Opioid prescribing for chronic musculoskeletal pain in UK primary care: results from a cohort analysis of the COPERS trial.
Ashaye, T; Hounsome, N; Carnes, D; et al.Taylor, SJC; Homer, K; Eldridge, S; Spencer, A; Rahman, A; Foell, J; Underwood, MR
Date: 6 June 2018
BMJ Publishing Group
OBJECTIVE: To establish the level of opioid prescribing for patients with chronic musculoskeletal pain in a sample of patients from primary care and to estimate prescription costs. DESIGN: Secondary data analyses from a two-arm pragmatic randomised controlled trial (COPERS) testing the effectiveness of group self-management course and ...
OBJECTIVE: To establish the level of opioid prescribing for patients with chronic musculoskeletal pain in a sample of patients from primary care and to estimate prescription costs. DESIGN: Secondary data analyses from a two-arm pragmatic randomised controlled trial (COPERS) testing the effectiveness of group self-management course and usual care against relaxation and usual care for patients with chronic musculoskeletal pain (ISRCTN 24426731). SETTING: 25 general practices and two community musculoskeletal services in the UK (London and Midlands). PARTICIPANTS: 703 chronic pain participants; 81% white, 67% female, enrolled in the COPERS trial. MAIN OUTCOME MEASURES: Anonymised prescribing data over 12 months extracted from GP electronic records. RESULTS: Of the 703 trial participants with chronic musculoskeletal pain, 413 (59%) patients were prescribed opioids. Among those prescribed an opioid, the number of opioid prescriptions varied from 1 to 52 per year. A total of 3319 opioid prescriptions were issued over the study period, of which 53% (1768/3319) were for strong opioids (tramadol, buprenorphine, morphine, oxycodone, fentanyl and tapentadol). The mean number of opioid prescriptions per patient prescribed any opioid was 8.0 (SD=7.9). A third of patients on opioids were prescribed more than one type of opioid; the most frequent combinations were: codeine plus tramadol and codeine plus morphine. The cost of opioid prescriptions per patient per year varied from £3 to £4844. The average annual prescription cost was £24 (SD=29) for patients prescribed weak opioids and £174 (SD=421) for patients prescribed strong opioids. Approximately 40% of patients received >3 prescriptions of strong opioids per year, with an annual cost of £236 per person. CONCLUSIONS: Long-term prescribing of opioids for chronic musculoskeletal pain is common in primary care. For over a quarter of patients receiving strong opioids, these drugs may have been overprescribed according to national guidelines. TRIAL REGISTRATION NUMBER: ISRCTN24426731; Post-results.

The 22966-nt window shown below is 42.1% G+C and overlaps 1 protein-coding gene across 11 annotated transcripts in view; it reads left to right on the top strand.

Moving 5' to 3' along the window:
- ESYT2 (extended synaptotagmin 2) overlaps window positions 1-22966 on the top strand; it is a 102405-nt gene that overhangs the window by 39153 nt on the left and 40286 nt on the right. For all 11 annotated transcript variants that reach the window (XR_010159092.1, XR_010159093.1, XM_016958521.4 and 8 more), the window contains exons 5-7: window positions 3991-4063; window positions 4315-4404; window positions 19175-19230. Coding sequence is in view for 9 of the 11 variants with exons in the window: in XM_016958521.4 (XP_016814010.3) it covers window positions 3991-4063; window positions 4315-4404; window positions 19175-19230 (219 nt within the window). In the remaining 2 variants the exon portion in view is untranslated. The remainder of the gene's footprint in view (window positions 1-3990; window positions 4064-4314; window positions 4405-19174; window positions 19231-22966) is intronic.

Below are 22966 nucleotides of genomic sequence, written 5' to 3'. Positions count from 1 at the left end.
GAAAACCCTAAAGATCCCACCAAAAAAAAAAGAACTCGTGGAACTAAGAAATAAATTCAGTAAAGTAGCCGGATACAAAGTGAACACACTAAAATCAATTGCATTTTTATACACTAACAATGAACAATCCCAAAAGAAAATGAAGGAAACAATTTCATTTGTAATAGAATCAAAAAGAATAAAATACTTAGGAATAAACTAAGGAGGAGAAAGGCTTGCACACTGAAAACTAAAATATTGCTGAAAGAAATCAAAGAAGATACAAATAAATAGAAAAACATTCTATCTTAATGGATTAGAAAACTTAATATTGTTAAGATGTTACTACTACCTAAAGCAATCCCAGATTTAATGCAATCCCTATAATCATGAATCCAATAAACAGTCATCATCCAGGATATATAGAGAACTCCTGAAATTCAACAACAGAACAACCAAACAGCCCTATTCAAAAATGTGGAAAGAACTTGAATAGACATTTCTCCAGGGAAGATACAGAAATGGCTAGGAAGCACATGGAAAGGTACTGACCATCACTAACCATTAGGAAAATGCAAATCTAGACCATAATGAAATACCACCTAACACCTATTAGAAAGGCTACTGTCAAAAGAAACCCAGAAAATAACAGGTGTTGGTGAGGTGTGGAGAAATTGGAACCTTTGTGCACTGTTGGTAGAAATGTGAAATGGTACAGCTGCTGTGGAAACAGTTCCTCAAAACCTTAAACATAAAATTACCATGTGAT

Institute of Health Research
College of Medicine and Health
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